Traditionally, business potential testing has started with the product, i.e. business is tested through the product. The testers have first looked for certain signals; whether there is demand for the product, how much and whether the product works. At this stage, a lot of resources have usually been used. Product development is expensive, so testing the business potential with the product is expensive as well. However, there are ways to obtain data which is critical to the business potential already earlier, and less expensively as well.
You can test the markets already without a finalized product. An idea, a thought, a value proposition, a benefit or some other element that you think produces added value to customers and your cooperation partners is enough. We could learn from the game industry here. There, you can test market a story, an idea and the envisaged added value it creates, i.e. a concept. You can look for information on the market and test whether your idea has any demand, and if yes, where. A new company is often more flexible and adaptable in the beginning, and also the risks are low due to limited resources.
Next, I briefly present the testing objectives and the testing process and provide a tool for the implementation of the testing process.
For testing the business potential, it is important to find and know the key partners, the weak points in the business model and the critical factors for implementation.
By testing, you want to assess the value that your business creates in the network and the differences between optional business models. Other factors to be assessed include risks and the impact of their possible materialization. The last key objective is to assess the revenue generation potential and performance of the optional business models.
The main objective of testing is to obtain data to support decision-making and, on the basis of that, decide. After testing, the company should know the business model to be implemented and have a decision to proceed, as well as a progress plan.
The first thing in testing is to recognize the critical business factors and test the functionality of the idea in relation to them. Critical factors mean those factors that may “kill” the functionality of the idea soon, or with the highest probability. In other words, try to “kill your idea” as early as possible. With this, you look for answers to the most critical questions of your business and if you receive positive signals here, you can continue.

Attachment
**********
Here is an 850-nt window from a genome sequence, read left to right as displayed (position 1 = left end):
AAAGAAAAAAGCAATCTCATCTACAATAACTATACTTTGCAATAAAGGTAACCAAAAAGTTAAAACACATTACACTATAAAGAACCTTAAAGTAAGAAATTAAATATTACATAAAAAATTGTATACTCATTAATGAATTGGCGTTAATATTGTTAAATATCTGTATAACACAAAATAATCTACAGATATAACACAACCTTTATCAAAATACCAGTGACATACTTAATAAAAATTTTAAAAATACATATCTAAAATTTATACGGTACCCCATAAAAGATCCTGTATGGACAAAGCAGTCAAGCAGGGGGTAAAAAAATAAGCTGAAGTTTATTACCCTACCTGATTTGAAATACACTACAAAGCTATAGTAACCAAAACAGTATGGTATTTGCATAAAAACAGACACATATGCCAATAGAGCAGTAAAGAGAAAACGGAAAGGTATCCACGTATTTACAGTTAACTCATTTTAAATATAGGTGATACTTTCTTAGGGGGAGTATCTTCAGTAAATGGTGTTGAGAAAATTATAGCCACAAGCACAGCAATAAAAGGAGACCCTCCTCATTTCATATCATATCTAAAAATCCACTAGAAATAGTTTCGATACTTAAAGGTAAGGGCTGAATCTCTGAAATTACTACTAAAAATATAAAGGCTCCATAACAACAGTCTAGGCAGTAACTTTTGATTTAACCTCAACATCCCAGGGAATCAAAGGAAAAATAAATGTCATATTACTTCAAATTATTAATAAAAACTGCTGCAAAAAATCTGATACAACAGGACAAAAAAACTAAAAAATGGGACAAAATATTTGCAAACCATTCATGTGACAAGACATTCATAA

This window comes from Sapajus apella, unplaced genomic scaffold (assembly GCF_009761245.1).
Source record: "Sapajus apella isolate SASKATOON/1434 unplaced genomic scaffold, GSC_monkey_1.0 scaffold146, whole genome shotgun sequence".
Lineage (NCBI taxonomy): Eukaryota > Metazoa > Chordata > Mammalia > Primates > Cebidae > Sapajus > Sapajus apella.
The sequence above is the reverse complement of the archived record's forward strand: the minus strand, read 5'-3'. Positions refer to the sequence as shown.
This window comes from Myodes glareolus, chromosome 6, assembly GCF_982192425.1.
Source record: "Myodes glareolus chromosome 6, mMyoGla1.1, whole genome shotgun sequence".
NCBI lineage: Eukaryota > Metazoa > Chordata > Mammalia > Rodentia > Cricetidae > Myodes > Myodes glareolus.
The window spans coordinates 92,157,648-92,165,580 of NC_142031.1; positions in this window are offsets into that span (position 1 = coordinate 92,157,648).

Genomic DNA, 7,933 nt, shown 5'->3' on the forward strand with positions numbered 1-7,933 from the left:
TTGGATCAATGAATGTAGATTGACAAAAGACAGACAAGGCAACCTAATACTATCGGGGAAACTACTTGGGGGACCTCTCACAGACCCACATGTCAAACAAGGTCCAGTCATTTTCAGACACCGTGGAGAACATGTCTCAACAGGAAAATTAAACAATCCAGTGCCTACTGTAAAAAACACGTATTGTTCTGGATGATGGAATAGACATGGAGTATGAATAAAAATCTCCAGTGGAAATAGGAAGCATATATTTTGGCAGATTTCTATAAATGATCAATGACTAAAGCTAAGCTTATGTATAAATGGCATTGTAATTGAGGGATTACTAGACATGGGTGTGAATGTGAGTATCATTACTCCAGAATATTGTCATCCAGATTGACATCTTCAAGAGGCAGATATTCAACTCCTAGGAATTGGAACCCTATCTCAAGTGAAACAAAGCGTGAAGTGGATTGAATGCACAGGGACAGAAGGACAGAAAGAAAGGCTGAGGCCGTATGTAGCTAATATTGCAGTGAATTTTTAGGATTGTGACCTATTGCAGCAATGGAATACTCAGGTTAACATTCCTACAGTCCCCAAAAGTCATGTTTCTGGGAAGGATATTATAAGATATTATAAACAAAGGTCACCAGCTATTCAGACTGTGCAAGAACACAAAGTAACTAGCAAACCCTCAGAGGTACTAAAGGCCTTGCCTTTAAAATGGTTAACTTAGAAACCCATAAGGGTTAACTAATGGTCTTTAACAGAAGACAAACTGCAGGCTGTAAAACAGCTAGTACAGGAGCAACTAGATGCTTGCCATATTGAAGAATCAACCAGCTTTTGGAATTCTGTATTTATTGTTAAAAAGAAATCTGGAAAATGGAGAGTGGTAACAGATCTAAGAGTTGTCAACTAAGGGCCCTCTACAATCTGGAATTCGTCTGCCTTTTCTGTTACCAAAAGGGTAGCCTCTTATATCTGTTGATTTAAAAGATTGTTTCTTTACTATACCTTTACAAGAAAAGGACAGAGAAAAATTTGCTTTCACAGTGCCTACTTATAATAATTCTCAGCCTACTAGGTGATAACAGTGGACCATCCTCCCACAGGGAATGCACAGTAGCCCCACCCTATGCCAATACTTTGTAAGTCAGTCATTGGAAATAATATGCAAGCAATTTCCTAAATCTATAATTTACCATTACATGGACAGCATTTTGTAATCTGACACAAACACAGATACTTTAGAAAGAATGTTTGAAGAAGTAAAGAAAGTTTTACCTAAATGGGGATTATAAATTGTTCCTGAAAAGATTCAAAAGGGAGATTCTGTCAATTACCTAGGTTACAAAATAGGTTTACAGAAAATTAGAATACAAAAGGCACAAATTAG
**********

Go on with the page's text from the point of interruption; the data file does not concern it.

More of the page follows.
Testing has to be started as early as possible. For testing purposes, it doesn’t matter whether you want to test a product or a service. You can build a prototype for both of them and start testing it.
In practice, almost all business is service business by now, or at least a combination of a product and a service. The Service Design Toolkit developed in the SDT Service Design Toolkit Project in Jyväskylä UAS, is a very good tool for building the prototype. The toolkit’s starting point is to assess your business on the basis of value creation which is an approach worth taking a closer look at. The end result is enough data for testing the business potential.
The last tool in the toolkit is Business model canvas. With that you can organise all collected data on a single sheet, understand the operational environment better and create different versions of the optional business models.
You can continue testing the different versions by calculations. With them, you can analyse profitability, need for funding and future cash flow. Different pricing strategies or contract models create value to the customer in different ways. This may change the company’s approach as well.
Alternative calculation methods and sensitivity analysis are suitable tools to analyse optional business models. Moreover, scalability can be assessed with long term simulation calculations.
After testing, you can start the implementation, i.e. building the business plan as required by funders and grant givers. This should be easy by now, now that the company has gone through all the elements, analysed and tested them. In negotiation tables, a test result is a more reliable argument than a plan based on assumptions.
Arttu-Pekka Tavia, M. Sc. In Business Administration, Lecturer, Entrepreneurship and Start-Up Business, Oulu UAS
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